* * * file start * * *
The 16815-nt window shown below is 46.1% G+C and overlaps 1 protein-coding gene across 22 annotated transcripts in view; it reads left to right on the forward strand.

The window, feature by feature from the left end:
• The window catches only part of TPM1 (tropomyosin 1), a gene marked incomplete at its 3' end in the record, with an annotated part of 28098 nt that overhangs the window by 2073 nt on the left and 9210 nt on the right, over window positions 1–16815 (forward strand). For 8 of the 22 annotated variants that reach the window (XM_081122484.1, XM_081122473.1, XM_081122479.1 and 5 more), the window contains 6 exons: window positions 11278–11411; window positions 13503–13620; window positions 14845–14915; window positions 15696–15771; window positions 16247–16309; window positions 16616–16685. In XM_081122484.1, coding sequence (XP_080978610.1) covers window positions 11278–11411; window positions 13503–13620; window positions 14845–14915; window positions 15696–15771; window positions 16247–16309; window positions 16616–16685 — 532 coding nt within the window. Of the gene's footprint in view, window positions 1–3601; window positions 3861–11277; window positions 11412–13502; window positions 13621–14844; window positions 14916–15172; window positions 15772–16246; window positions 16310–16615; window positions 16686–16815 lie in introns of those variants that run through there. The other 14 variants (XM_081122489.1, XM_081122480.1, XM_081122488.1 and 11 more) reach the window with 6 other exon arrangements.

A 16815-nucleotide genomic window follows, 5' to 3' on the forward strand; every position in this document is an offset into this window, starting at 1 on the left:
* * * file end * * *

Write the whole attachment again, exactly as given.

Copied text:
The 16815-nt window shown below is 46.1% G+C and overlaps 1 protein-coding gene across 22 annotated transcripts in view; it reads left to right on the forward strand.

The window, feature by feature from the left end:
• The window catches only part of TPM1 (tropomyosin 1), a gene marked incomplete at its 3' end in the record, with an annotated part of 28098 nt that overhangs the window by 2073 nt on the left and 9210 nt on the right, over window positions 1–16815 (forward strand). For 8 of the 22 annotated variants that reach the window (XM_081122484.1, XM_081122473.1, XM_081122479.1 and 5 more), the window contains 6 exons: window positions 11278–11411; window positions 13503–13620; window positions 14845–14915; window positions 15696–15771; window positions 16247–16309; window positions 16616–16685. In XM_081122484.1, coding sequence (XP_080978610.1) covers window positions 11278–11411; window positions 13503–13620; window positions 14845–14915; window positions 15696–15771; window positions 16247–16309; window positions 16616–16685 — 532 coding nt within the window. Of the gene's footprint in view, window positions 1–3601; window positions 3861–11277; window positions 11412–13502; window positions 13621–14844; window positions 14916–15172; window positions 15772–16246; window positions 16310–16615; window positions 16686–16815 lie in introns of those variants that run through there. The other 14 variants (XM_081122489.1, XM_081122480.1, XM_081122488.1 and 11 more) reach the window with 6 other exon arrangements.

A 16815-nucleotide genomic window follows, 5' to 3' on the forward strand; every position in this document is an offset into this window, starting at 1 on the left: